One answer is that, as long as the future vision requires a federalist political system, it nullifies – in large part, in any case – this conflict. This was also the essence of how, for example, Immanuel Kant was thinking when he wrote his treatise on ”perpetual peace”. And, to a great degree, federalism has also been the concrete form that democratic attempts have taken in order to expand the framework of liberal universalism. The League of Nations, the UN, the EU and the US are all political structures built from below, with nation states – constituent states – as the basic units.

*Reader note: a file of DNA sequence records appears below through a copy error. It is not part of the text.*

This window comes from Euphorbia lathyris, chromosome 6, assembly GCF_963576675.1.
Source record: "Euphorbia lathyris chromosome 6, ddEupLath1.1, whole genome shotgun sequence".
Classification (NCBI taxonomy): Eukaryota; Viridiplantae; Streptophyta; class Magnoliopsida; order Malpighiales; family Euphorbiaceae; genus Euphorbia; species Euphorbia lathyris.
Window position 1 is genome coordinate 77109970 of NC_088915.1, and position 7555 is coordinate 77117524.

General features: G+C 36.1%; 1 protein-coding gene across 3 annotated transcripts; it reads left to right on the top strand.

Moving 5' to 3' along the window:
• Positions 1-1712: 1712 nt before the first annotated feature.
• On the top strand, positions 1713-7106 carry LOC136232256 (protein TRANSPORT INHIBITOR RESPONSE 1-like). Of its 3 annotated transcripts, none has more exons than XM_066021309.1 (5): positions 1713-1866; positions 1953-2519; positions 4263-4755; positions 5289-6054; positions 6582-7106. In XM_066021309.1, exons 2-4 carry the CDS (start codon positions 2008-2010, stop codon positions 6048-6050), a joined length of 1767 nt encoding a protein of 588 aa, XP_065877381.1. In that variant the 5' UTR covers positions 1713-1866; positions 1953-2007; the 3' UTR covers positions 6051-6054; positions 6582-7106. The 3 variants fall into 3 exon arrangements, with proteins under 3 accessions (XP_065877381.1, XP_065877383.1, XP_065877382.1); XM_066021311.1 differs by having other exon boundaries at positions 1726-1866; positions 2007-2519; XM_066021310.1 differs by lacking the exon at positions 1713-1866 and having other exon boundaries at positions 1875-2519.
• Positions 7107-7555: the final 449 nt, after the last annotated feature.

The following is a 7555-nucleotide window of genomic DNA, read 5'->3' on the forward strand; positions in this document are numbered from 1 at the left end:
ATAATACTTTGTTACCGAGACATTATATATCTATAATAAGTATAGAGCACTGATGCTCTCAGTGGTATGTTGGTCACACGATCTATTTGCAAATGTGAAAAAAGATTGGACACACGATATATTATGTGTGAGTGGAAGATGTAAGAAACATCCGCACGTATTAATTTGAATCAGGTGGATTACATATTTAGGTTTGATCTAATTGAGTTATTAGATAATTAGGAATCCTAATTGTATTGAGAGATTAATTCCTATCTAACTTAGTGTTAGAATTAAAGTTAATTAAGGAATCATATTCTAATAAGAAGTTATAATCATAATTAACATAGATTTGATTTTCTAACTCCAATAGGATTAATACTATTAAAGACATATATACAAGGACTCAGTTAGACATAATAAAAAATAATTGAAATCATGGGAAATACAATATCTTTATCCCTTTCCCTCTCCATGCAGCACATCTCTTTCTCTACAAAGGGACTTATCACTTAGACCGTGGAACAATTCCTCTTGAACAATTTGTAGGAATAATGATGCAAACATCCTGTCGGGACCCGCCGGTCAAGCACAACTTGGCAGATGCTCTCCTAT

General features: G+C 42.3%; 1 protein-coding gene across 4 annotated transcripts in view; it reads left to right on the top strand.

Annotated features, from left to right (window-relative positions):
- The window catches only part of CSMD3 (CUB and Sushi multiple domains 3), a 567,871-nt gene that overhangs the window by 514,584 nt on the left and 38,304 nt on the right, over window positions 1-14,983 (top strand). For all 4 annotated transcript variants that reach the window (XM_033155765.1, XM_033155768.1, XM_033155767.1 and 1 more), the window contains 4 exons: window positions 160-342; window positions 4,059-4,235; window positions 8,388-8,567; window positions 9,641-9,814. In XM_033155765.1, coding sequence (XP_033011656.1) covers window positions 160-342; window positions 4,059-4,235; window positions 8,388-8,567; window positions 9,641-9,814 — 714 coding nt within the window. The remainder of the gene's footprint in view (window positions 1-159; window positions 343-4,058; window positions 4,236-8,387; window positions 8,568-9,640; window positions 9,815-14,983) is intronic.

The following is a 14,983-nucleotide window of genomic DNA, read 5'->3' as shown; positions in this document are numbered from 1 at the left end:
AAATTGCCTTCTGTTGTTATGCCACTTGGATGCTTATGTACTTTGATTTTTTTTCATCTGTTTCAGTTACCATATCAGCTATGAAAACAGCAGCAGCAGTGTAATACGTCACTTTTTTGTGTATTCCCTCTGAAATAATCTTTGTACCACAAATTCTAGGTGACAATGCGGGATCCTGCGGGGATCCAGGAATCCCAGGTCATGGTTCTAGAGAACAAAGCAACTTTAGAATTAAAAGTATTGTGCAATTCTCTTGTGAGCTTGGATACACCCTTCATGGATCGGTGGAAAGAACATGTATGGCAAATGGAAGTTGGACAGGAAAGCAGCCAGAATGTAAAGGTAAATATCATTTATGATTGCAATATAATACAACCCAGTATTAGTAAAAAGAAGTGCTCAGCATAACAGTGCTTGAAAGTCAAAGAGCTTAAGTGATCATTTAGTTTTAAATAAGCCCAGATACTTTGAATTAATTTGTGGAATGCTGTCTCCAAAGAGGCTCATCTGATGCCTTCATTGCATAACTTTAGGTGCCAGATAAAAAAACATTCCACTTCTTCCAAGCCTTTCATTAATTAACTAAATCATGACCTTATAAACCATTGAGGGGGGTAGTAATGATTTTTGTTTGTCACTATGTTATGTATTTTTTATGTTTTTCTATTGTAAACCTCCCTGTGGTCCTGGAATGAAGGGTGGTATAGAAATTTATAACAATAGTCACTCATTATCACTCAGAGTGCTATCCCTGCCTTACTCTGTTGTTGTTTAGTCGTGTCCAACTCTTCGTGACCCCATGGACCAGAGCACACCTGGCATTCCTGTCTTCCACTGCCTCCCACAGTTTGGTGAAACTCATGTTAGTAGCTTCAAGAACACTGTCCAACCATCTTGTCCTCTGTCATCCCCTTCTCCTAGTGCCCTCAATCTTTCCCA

One problem with this principle has been that many of the UN member states have in fact suffered from serious democratic deficits. To talk of the British sociologist, TH Marshall: they have not guaranteed their citizens civil rights and political rights, not to speak of social rights. The numerous international conventions that have followed in the wake of the UN Universal Declaration of Human Rights of 1948 can be understood as attempts to establish global norms and to nudge recalcitrant regimes in the right direction. A very Swedish and particularly important example, as far as I’m concerned, is the Convention on the Rights of the Child (CRC), where Swedes like Thomas Hammarberg played an important role. To some extent, this convention can also be seen as an instrument to globalise a Swedish or Nordic view of children as autonomous, rights-bearing individuals, rather than as the parents’ property in the context of a more traditional family ideology. But such universal claims open up not only a criticism of recalcitrant and reactionary countries in other parts of the world, but also potentially unmanageable demands on Swedish municipalities in a situation where large numbers of children and young people who come to Sweden and require rights with reference to the CRC and other international treaties.